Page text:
Every suicide headline since February 11, 2017 has triggered instant shots of very personal ice-cold numbness for my children and me; but this one was a real sucker punch, as I know it was for countless people around the world. I’d never met Kate Spade, but I admired her as a designer and a businesswoman. I ached for her and her family, and the fact that her suicide was all over the media made it hit even closer to home. She was supposed to have it all, right? Let the social media speculation begin.
I was at too full a gallop to get to the airport to process it beyond that oppressive awareness that something very sad had happened. Alex and Chloe and I didn’t mention it when I caught up with them at the gate, but we hugged each other even more tightly than usual before getting in line with the other passengers. We were literally boarding the plane when I got an email from Morgan Zalkin, one of the Good Morning America senior producers, asking me to call her. It’s a guarantee that a “can you call me?” email from any of my GMA bosses isn’t a casual request for a catch-up chat; so the kids and I stepped out of line, and I called Morgan immediately.
“Jen,” she said, “we’re wondering if you would feel comfortable talking about Kate Spade’s suicide on tomorrow’s show.”
It caught me completely off guard. I took a deep breath and told her I’d have to check with Alex and Chloe before giving her an answer—we’re a team, this was very personal, and any decisions that affect the three of us are made by the three of us.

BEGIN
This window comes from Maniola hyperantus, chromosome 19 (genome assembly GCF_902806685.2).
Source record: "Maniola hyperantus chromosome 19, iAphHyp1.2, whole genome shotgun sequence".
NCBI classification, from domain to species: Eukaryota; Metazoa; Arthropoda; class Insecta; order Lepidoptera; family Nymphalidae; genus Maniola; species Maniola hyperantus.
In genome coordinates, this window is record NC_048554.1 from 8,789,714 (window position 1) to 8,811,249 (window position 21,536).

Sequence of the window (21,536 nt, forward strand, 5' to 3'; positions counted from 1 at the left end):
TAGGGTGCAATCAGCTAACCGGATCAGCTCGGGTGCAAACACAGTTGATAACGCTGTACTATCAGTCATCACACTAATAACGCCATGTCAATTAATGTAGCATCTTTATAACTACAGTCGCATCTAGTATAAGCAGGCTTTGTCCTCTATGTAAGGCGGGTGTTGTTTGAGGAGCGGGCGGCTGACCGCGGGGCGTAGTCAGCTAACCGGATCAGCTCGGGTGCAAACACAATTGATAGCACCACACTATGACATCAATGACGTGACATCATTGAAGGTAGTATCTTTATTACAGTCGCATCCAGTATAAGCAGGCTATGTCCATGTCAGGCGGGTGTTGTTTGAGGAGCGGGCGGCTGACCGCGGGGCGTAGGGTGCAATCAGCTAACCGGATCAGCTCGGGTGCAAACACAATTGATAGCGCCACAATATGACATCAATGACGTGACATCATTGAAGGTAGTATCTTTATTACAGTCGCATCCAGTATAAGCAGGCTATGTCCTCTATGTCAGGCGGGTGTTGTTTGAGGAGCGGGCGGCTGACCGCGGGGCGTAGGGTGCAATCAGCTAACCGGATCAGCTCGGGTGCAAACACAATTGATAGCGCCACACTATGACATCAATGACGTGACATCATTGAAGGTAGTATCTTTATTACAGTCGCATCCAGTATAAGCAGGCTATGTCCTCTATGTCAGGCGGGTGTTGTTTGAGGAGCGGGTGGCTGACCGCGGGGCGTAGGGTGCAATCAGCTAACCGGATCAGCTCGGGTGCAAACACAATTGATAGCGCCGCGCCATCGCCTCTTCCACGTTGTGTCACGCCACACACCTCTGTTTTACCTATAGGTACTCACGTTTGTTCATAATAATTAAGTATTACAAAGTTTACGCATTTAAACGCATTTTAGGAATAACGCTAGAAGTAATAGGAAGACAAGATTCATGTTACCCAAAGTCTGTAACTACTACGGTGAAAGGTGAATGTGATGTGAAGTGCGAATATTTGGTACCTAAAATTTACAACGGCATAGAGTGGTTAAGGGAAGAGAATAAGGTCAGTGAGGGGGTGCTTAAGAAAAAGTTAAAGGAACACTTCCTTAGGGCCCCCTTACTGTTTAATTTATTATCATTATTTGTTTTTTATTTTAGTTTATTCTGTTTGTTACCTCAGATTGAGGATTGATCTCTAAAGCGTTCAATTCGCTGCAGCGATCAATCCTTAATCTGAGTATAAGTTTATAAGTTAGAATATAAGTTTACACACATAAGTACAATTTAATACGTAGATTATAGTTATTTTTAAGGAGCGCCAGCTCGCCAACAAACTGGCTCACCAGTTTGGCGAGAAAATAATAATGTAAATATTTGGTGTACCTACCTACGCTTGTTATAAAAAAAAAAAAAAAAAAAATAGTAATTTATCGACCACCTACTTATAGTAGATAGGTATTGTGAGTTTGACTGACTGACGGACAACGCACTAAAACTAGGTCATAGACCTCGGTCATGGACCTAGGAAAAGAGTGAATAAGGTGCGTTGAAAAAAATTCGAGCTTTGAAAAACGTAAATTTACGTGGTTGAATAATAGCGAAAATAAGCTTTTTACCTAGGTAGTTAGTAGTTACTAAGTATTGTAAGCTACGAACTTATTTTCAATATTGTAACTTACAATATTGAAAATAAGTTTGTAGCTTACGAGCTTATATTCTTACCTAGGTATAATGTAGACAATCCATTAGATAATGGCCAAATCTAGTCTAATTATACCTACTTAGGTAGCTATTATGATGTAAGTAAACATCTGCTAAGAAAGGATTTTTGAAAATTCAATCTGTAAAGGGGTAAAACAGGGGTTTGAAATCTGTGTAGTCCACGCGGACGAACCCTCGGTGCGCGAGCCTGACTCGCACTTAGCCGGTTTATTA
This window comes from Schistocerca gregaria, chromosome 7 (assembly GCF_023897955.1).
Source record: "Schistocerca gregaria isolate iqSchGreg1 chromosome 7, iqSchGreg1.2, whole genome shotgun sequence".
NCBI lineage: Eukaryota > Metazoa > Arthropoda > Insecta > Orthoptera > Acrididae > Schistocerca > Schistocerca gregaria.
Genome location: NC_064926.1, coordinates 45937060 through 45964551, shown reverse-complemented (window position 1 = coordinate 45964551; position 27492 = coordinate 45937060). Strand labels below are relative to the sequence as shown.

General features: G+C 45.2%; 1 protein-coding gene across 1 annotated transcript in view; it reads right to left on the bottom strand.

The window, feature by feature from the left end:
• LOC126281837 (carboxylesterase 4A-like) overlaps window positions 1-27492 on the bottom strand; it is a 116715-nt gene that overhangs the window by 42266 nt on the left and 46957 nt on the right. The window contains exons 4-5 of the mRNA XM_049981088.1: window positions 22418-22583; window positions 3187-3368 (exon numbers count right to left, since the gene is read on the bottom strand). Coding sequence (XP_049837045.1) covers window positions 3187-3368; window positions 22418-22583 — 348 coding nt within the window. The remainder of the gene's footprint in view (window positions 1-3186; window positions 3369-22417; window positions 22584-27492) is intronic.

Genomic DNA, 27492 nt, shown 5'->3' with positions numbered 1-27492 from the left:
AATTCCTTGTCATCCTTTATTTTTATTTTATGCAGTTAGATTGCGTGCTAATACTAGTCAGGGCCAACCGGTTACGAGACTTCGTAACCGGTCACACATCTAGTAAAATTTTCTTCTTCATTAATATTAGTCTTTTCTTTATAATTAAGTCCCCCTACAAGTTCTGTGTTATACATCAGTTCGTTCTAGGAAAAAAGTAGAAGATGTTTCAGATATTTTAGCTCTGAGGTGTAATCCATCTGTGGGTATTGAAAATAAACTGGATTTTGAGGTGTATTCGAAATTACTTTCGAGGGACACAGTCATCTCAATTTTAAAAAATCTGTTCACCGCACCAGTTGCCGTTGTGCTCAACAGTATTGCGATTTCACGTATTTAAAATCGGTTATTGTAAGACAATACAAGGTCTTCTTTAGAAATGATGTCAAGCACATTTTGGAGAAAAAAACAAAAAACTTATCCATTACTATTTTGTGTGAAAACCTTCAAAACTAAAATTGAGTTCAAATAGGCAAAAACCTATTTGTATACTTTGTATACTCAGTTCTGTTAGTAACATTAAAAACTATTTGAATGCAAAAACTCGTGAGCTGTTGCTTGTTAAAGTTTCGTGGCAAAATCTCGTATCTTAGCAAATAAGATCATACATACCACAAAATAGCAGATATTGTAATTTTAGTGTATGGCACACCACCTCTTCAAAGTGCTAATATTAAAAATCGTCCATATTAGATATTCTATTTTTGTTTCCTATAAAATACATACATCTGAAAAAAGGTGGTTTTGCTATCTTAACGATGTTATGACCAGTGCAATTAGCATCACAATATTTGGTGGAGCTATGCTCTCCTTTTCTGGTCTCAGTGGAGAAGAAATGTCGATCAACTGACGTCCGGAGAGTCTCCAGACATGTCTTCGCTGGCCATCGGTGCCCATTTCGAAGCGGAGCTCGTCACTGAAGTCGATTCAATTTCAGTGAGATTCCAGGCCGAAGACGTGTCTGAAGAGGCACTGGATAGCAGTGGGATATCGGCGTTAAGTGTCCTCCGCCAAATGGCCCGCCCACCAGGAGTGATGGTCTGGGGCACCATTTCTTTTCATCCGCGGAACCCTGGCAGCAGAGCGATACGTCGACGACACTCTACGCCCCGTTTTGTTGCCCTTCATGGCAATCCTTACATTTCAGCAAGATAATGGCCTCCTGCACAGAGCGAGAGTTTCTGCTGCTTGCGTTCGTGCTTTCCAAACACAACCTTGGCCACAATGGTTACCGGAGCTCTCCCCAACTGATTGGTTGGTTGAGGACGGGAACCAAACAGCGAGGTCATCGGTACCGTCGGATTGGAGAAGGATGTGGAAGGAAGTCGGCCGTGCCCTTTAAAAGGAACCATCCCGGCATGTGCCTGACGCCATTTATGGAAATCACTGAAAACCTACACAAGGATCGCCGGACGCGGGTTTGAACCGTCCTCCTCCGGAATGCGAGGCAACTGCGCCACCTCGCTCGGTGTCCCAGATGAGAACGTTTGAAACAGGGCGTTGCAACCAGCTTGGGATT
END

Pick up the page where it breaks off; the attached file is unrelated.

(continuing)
Then I added, “If they’re okay with it, the only way I’d be okay with it is if I don’t speak as ABC’s chief medical correspondent. I can’t sit there on camera and pretend this is just another news story for me. I’d have to speak as someone whose family has been affected by suicide…”
On one hand, it was a little like being asked if I’d mind going naked on live TV the next morning. It had been excruciating enough for my kids and me to make it through the last year and four months of grief, guilt, blame, and shame in private. But for me, a physician, chief medical correspondent for a major network, and women’s health expert, the thought of exposing myself to millions of people as someone who’d been completely blindsided by the suicide of my children’s father, and by the impact of that suicide on Alex and Chloe and me, was nothing short of terrifying.
I worried about people thinking, “Oh, my God, she’s a doctor, for crying out loud. How could she miss this? Didn’t she see the signs?” Or, “How awful was she to cause her ex-husband to kill himself?” Rationally, I knew these fears were ridiculous. There were no signs, unfortunately, and I would never blame anyone for another person’s suicide. But if everyone felt that way, there wouldn’t be this cruel stigma, would there?
On the other hand, I’d been doing some reading in that year and four months. According to an article called “Suicide and Life-Threatening Behavior,” published by the American Association of Suicidology, there are more than 44,000 suicides in the United States every year, and for each of those suicides, it’s the Association’s estimate that 135 people are affected by it—i.e., approximately 5.5 million U.S. residents are exposed to suicide in a given twelve-month period, 5.5 million people a year, a vast community of suicide survivors trying to sort out the grief, the blame, the guilt, the anger, the what-ifs, and that vague dark cloud of being stigmatized because of it that my kids and I had been through.
If I kept on hiding and stayed silent, wouldn’t I essentially be turning my back on a chance to help some of those people, and participating in, maybe even condoning, the same stigma that Alex and Chloe and I found so offensive and unfair?
I emailed Morgan Zalkin from the plane and said yes.
Excerpted from Life After Suicide: Finding Courage, Comfort & Community After Unthinkable Loss, copyright Jennifer Ashton, M.D. Reprinted by permission of William Morrow, an imprint of HarperCollins Publishers.
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